New type of company would be organized around social agenda
by Douglas Tallman | Staff Writer
ANNAPOLIS — Maryland is poised to become the first state in the nation to recognize a new classification of corporation that puts social welfare issues on the same footing as profits.
"For these companies, it makes sense and it's consistent with the brand we're trying to establish in Maryland," said Del. Brian J. Feldman (D-Dist. 15) of Potomac on Saturday.
Feldman sponsored House legislation that would have the state recognize so-called B corporations — "B" for benefit — in which for-profit companies have environmental, public health or arts objectives integrated into their charters.
"The B corporation legislation builds into the DNA of the company public purposes along with private purposes," said Sen. Jamie B. Raskin, the Senate sponsor of the legislation.
The bill passed the House, 135-5, on Monday. The Senate version passed, 44-0.
Del. H. Wayne Norman, a lawyer who has set up charitable entities, was one of five Republicans to vote against the legislation.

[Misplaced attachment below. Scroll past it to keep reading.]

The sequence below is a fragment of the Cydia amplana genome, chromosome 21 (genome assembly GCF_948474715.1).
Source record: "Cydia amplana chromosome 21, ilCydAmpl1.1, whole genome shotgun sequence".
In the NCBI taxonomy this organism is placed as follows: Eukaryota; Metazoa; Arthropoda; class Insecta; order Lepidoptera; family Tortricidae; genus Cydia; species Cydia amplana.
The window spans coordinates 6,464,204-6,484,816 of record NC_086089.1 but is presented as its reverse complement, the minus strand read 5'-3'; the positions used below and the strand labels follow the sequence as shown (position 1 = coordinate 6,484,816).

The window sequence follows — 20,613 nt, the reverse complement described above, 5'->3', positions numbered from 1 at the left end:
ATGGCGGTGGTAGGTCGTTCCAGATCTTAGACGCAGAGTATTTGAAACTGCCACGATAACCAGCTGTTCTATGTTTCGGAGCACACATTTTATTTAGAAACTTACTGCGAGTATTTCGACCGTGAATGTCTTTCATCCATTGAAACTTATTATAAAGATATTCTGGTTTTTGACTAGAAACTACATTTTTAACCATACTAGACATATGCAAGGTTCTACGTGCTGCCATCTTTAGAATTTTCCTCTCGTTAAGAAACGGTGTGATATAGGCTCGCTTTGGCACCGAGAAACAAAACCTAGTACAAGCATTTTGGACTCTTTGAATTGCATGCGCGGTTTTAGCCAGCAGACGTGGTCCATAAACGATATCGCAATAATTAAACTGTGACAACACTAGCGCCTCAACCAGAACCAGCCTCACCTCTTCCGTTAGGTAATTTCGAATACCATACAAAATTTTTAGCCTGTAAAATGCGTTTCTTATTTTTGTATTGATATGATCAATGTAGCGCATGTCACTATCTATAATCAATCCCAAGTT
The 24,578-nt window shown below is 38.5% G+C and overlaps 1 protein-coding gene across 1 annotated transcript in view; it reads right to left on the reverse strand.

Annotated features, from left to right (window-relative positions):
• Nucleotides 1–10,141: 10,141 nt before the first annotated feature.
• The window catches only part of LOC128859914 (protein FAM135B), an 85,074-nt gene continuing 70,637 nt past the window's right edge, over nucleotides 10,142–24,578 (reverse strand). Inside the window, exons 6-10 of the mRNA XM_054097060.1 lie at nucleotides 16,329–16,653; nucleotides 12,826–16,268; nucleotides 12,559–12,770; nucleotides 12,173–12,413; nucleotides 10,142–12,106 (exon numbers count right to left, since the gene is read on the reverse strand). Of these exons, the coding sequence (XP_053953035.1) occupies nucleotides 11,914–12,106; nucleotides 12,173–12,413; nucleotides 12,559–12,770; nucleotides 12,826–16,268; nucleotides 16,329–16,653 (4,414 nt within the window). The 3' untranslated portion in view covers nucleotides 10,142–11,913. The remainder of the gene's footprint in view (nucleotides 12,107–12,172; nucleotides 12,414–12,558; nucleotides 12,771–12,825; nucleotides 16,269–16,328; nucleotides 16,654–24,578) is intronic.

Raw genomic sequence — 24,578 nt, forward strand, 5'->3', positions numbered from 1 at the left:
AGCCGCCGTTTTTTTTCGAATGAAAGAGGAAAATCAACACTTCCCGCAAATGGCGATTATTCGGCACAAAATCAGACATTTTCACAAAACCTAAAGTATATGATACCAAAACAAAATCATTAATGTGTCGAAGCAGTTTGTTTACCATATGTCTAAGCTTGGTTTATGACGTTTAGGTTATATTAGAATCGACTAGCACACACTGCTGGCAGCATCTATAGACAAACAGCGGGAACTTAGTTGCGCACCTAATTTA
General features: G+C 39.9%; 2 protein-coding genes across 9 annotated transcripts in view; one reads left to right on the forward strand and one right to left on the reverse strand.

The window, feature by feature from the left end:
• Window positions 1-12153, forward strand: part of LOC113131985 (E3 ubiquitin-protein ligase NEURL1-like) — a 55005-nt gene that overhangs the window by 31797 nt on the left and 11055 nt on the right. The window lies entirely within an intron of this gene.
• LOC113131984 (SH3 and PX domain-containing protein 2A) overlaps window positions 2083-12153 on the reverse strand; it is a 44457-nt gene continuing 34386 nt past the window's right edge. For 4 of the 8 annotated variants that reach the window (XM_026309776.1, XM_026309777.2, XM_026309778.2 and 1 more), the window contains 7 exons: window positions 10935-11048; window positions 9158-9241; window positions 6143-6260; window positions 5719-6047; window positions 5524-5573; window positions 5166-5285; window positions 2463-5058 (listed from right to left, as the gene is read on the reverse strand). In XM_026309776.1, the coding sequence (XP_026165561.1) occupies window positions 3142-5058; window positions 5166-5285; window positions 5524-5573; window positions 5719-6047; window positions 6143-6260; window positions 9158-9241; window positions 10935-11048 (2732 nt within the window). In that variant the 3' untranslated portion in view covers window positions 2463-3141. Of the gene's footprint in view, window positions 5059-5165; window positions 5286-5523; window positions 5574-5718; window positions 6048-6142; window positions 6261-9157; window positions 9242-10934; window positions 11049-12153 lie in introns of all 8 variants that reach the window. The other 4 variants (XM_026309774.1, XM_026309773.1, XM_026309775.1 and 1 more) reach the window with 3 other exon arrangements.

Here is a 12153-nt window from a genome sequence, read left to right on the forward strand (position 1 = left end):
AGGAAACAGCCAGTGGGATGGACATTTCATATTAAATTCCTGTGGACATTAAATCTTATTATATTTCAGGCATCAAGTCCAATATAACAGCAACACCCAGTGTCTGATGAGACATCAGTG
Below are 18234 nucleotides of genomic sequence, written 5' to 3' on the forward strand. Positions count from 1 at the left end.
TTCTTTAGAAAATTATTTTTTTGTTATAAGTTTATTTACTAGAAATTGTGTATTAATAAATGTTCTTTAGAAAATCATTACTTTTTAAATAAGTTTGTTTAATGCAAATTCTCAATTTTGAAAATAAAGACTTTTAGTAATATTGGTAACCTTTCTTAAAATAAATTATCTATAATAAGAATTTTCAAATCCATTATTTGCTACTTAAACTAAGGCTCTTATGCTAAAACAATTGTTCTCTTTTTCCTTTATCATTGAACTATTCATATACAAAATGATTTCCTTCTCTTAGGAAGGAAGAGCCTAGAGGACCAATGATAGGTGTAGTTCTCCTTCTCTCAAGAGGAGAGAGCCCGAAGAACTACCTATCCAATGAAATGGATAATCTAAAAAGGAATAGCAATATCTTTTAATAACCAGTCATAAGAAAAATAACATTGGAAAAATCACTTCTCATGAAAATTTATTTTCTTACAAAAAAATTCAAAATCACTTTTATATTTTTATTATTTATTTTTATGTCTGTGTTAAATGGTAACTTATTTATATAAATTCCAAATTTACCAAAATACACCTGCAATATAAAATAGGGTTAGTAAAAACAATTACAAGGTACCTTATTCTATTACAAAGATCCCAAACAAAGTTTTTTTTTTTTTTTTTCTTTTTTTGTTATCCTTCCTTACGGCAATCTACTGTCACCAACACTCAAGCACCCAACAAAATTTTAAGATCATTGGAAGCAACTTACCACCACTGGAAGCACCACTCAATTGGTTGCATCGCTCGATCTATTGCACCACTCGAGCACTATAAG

"I don't see any necessity for the B corporation. I'm happy with my no vote, my red vote," said Norman (R-Dist. 35A) of Bel Air. "I just didn't see the need to change a long-standing law."
Companies could become B corporations after a two-thirds vote of their shareholders. The companies would have to report to a third party its efforts to live up to its social agenda, similar to how companies report financial data to Moody's Investors Service.
The legislation also gives a B corporation's directors some protection if shareholders sue because the company's public-service goals conflict with the stockholders' fiduciary interest.
But Feldman and Raskin say that more than the legal protections, the legislation offers corporations a chance to brand themselves as community-minded businesses.
The B corporation benefits from being able to tell people they have organized not only to raise shareholder value but also to advance the environment and enhance a particular community, said Raskin (D-Dist. 20) of Takoma Park.
"I think that Maryland can become the Delaware of B corporations," he said. "We could be the magnet for companies that want to organize in this way."
A Web site set up for the issue says 285 companies have organized themselves as B corporations by altering their own charters or bylaws, but Raskin said they are B corporations in name only.
"None of them are recognized that way as a matter of state statute," he said.